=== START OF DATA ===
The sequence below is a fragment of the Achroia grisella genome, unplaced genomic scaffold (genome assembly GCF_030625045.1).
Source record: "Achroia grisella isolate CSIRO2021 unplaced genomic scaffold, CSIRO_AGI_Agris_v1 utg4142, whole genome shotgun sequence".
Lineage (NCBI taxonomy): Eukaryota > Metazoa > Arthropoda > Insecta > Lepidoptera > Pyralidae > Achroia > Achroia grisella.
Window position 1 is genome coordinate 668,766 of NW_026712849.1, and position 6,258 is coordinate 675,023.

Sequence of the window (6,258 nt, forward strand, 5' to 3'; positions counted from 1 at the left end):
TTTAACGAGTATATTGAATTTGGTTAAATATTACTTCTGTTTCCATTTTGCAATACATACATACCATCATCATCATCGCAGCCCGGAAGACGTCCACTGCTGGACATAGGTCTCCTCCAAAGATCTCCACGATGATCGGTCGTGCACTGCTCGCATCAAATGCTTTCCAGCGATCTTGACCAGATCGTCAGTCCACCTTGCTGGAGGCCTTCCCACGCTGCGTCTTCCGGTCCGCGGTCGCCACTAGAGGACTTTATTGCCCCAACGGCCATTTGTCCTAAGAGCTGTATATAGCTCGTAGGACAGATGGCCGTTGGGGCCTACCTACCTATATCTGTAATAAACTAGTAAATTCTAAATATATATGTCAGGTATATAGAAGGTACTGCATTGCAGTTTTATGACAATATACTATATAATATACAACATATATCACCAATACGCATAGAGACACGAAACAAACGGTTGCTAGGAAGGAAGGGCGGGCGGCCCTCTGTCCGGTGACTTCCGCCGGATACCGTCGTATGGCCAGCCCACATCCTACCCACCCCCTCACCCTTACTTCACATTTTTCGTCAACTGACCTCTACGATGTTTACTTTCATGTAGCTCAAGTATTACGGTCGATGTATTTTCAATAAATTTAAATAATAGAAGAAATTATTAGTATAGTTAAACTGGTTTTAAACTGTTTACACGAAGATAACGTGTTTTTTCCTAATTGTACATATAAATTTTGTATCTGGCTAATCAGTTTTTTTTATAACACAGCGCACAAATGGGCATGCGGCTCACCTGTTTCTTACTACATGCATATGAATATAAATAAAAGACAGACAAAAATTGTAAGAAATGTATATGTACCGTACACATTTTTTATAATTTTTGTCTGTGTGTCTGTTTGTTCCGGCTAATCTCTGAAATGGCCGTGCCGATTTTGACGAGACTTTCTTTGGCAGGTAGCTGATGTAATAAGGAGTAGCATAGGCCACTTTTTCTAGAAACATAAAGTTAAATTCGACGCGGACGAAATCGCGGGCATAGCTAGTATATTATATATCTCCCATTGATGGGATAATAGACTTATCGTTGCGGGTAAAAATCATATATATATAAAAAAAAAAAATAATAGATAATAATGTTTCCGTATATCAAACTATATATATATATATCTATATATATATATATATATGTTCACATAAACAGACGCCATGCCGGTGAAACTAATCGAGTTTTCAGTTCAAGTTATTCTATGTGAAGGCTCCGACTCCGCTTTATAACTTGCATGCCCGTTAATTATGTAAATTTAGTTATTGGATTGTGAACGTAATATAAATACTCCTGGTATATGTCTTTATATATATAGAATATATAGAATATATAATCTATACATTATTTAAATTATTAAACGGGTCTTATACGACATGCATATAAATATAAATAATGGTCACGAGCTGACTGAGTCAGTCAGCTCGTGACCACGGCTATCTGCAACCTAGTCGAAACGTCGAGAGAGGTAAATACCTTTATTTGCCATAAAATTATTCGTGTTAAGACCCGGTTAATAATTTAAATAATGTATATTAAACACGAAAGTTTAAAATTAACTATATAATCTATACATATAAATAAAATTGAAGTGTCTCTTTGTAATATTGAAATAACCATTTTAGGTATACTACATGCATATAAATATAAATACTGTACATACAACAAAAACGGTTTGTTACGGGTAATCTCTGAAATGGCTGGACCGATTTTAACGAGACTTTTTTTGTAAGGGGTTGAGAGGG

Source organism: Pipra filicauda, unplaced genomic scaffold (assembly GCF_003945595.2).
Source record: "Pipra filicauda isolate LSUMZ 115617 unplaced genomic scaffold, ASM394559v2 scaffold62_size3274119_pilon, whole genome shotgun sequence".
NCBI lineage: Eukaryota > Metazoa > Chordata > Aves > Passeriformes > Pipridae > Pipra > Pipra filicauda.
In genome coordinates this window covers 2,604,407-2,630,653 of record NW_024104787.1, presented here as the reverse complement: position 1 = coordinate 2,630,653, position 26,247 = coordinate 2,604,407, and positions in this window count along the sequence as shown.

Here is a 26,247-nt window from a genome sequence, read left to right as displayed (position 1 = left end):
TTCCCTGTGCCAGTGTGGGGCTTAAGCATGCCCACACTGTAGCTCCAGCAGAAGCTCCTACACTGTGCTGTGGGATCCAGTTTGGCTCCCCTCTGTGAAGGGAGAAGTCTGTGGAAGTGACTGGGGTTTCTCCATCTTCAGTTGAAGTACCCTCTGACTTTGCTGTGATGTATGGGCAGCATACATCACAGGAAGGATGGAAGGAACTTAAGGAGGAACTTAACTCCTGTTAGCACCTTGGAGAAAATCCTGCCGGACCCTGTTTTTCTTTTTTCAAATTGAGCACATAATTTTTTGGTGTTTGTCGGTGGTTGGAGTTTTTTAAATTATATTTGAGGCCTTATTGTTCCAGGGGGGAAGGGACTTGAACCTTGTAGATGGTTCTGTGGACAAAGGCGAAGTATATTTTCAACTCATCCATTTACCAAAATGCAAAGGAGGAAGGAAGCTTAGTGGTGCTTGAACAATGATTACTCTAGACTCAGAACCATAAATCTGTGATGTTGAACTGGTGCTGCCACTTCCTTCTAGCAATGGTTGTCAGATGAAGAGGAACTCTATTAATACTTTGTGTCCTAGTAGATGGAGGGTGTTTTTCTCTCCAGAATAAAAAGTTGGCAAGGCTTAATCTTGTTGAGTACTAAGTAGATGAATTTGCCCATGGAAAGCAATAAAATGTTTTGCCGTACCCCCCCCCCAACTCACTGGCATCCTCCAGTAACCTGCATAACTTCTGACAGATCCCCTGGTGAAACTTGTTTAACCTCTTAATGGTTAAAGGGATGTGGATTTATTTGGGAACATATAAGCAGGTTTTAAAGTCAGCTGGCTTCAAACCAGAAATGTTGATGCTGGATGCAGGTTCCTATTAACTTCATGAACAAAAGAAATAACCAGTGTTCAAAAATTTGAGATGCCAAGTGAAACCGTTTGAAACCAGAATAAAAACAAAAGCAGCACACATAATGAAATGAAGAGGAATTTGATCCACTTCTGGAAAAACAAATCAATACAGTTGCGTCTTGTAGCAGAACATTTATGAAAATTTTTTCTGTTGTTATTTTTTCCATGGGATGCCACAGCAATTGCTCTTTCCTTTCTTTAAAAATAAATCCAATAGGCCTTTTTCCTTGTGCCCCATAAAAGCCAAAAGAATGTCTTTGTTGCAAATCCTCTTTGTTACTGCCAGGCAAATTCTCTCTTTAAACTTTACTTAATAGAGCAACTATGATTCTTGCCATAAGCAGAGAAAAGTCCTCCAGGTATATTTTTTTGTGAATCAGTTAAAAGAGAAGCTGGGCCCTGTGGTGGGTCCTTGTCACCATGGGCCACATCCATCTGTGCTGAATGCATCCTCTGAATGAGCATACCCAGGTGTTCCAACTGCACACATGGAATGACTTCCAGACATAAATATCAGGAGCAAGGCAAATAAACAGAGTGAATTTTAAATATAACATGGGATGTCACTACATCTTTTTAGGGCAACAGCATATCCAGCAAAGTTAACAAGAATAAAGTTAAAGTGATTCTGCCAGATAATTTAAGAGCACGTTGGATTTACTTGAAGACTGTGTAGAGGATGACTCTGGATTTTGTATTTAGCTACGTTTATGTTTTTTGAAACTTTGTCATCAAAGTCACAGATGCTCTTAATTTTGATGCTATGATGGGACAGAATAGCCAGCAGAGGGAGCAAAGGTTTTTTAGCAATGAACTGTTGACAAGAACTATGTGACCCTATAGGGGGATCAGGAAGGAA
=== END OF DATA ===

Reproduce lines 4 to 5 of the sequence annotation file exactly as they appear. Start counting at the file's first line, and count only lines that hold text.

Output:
Window position 1 is genome coordinate 668,766 of NW_026712849.1, and position 6,258 is coordinate 675,023.

Sequence of the window (6,258 nt, forward strand, 5' to 3'; positions counted from 1 at the left end):